💭 Recipe FAQs
It’s possible that you haven’t spread the tuile mixture thin enough on the baking sheet before baking if they are chewy instead of crispy. If this happens, return them to the oven for a few minutes extra. Keep a close watch so that the tuiles don’t burn.
Store your baked and cooled tuiles in an airtight container at room temperature and away from any sources of heat or humidity. I don’t recommend storing the tuiles in the fridge as the condensation can make them soggy.
Tuile is the French word for tile. It resembles the shape of roof tiles with a slight arch. They are commonly enjoyed as garnishes for desserts, such as mousse, or used as edible cups to hold sorbet or ice cream.
When stored correctly, tuiles can last for up to 3-4 days. If you intend to fill your tuiles with pastry cream, fruit, or mousse, only do so just before serving to prevent the tuiles from softening from the added moisture.
🥄 Other Delicious French Sweets
📖 French Almond Tuiles
- ½ cup granulated sugar
- 2 tablespoons butter, melted cooled down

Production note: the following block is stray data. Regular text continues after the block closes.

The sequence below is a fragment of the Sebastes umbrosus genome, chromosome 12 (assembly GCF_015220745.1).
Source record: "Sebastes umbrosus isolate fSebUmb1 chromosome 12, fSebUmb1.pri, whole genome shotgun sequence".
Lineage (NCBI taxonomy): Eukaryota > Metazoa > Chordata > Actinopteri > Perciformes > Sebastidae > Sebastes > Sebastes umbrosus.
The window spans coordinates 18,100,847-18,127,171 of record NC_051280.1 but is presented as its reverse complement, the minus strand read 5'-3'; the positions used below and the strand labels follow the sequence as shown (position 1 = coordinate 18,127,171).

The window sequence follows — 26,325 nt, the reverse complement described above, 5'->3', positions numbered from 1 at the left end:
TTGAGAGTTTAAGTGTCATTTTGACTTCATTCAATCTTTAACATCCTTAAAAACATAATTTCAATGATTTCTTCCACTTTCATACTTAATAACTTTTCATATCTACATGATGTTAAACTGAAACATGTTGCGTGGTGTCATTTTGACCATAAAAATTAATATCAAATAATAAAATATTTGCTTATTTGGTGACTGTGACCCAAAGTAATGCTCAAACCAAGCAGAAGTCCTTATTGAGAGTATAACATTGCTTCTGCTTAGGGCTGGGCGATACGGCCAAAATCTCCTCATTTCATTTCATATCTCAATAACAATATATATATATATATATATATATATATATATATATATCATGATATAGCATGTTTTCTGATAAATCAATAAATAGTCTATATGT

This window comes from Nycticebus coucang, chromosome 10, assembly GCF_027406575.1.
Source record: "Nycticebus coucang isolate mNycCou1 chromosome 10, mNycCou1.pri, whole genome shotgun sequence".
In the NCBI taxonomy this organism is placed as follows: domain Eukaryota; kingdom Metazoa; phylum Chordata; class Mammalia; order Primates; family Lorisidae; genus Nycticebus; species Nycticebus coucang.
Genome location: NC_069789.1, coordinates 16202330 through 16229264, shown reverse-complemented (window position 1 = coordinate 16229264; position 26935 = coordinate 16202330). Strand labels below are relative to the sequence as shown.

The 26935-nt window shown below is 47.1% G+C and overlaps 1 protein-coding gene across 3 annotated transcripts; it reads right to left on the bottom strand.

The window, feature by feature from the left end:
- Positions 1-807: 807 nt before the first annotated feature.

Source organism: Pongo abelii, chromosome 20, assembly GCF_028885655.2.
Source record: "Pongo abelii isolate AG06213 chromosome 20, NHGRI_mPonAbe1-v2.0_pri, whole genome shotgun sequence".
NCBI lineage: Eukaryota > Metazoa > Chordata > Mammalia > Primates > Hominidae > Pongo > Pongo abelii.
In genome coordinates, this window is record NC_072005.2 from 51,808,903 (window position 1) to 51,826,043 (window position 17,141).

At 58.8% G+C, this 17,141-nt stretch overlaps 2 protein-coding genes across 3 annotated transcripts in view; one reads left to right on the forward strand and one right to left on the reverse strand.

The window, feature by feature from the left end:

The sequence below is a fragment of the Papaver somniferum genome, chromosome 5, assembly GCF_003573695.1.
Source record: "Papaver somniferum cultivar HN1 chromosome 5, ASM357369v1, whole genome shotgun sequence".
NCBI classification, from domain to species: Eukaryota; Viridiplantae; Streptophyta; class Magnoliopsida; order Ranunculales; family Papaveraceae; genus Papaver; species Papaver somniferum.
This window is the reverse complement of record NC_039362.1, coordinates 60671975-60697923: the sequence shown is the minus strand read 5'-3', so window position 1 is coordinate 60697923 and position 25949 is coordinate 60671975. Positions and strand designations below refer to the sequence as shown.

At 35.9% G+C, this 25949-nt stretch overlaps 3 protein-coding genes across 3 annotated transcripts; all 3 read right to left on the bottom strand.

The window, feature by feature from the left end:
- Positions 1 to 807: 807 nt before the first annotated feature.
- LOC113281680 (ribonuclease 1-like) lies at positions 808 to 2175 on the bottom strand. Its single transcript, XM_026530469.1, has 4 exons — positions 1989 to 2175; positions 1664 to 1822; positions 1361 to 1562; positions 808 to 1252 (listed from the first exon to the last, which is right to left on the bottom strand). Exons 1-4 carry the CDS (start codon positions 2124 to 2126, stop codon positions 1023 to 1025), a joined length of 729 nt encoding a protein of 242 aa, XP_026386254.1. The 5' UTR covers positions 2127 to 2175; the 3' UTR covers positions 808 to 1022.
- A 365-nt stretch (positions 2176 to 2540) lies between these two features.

- ⅓ cup flour
- 3 egg whites
- ½ cup sliced almonds
- 1 teaspoon almond extract
- Preheat the oven at 325F.
- Melt the butter in the microwave (small increment of 10 seconds) and set aside.
- In a bowl, whisk together the sugar and egg whites without bringing them to be beaten white, just until it is foamy.
- Add flour, almond extract and melted butter (cooled down). Stir well until well incorporated.
- On an oven tray lined with baking paper, with a teaspoon scoop some of mix and spread it thinly to form an oval.
- Sprinkle with the thinly sliced almonds.
- Bake for 11-12 minutes or until the borders are golden. Have a rolling pin or bottle ready when it comes out of the oven. As soon as it is out, while still warm, delicately take the tuile and place it on the rolling pin until it cools down so it takes the round shape.
- Store in a container for more freshness for 2 days.
- Cool down the butter, do not skip this step, otherwise it will change the texture.
- If your tuile is not crunchy, it was either to thick or not bake long enough.